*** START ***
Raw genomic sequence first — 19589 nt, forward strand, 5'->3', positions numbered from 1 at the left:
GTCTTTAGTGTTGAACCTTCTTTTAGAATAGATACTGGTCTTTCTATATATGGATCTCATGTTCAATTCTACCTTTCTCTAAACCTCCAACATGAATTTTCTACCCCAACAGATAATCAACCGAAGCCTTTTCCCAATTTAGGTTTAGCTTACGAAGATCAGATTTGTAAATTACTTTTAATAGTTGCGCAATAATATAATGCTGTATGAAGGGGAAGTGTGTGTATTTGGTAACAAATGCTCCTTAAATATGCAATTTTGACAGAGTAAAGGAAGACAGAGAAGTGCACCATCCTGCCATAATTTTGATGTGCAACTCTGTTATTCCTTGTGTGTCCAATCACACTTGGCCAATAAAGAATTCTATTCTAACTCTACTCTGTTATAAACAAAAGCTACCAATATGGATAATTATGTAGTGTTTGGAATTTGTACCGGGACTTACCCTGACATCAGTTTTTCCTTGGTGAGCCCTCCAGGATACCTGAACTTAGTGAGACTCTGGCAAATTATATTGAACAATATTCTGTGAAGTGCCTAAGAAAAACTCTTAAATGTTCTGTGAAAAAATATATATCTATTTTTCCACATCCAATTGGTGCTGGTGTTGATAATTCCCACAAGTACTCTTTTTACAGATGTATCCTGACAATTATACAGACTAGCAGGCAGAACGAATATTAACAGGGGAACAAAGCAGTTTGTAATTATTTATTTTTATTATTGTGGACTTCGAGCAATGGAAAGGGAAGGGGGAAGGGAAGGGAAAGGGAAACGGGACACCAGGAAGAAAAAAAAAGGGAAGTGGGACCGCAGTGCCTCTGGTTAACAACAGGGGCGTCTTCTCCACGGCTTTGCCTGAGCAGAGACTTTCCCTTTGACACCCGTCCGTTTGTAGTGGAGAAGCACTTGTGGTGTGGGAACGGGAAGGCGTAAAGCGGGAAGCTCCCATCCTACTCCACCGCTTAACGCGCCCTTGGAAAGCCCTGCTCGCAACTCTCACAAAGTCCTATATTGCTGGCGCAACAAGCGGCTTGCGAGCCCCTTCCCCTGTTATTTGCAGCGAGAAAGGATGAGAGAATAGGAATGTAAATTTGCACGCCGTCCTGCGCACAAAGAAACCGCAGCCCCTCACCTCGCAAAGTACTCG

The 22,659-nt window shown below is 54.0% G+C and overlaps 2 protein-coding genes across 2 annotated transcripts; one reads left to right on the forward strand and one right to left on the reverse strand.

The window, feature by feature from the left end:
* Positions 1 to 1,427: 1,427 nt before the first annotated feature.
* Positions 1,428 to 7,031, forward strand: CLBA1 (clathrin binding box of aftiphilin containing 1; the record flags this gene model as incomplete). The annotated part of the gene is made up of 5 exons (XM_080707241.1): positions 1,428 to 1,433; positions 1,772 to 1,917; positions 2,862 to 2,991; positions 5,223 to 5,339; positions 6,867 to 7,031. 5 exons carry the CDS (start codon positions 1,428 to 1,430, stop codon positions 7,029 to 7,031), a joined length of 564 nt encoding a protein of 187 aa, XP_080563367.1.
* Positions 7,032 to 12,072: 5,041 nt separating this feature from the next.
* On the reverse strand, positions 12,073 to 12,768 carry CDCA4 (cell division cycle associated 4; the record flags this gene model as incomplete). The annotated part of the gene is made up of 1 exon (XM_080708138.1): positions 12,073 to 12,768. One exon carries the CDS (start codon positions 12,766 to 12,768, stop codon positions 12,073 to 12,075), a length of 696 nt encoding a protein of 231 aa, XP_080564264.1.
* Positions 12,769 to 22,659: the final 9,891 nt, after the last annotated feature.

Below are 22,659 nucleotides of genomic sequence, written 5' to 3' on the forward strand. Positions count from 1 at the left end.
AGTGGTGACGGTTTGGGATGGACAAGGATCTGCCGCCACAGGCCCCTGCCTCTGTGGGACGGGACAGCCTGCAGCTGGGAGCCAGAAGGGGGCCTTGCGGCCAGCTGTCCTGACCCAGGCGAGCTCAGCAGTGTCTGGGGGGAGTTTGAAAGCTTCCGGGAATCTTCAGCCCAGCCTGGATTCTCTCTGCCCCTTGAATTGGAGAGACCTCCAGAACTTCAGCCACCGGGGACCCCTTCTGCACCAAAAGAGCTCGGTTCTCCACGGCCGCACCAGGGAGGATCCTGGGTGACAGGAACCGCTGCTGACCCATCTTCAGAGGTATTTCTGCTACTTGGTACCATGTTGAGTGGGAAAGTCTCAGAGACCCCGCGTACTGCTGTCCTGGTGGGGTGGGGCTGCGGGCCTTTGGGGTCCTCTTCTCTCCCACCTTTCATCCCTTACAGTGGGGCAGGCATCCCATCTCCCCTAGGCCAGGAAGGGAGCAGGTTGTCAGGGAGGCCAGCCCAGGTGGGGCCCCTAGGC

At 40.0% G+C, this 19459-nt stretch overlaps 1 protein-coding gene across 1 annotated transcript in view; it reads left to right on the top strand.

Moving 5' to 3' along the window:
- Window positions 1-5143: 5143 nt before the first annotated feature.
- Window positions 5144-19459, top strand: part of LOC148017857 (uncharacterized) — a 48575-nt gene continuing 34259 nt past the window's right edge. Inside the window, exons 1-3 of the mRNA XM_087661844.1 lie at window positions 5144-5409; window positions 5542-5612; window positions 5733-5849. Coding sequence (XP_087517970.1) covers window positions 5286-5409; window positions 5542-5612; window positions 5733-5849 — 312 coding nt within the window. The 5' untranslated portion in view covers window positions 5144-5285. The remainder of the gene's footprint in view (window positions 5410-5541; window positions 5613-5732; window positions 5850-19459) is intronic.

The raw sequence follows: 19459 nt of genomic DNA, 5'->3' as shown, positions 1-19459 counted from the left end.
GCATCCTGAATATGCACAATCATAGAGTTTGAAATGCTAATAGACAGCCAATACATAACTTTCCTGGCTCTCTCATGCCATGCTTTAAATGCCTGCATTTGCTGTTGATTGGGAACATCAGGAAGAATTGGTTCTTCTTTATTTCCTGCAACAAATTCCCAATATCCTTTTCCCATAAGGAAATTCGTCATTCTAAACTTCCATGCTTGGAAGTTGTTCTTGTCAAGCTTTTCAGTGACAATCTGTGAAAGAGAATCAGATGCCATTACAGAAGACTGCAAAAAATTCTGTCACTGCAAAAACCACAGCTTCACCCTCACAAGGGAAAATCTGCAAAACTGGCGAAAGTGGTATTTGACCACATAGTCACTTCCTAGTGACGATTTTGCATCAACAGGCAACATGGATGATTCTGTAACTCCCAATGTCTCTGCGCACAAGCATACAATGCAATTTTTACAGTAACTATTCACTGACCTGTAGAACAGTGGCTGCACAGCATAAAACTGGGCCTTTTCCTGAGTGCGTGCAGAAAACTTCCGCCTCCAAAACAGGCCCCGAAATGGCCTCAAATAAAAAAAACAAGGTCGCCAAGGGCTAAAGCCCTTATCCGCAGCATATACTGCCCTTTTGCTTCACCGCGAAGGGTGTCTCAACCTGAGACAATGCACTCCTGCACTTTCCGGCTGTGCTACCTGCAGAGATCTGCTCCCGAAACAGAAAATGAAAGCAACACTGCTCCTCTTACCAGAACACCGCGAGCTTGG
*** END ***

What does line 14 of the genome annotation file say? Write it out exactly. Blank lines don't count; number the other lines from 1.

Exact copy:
- Window positions 1-5143: 5143 nt before the first annotated feature.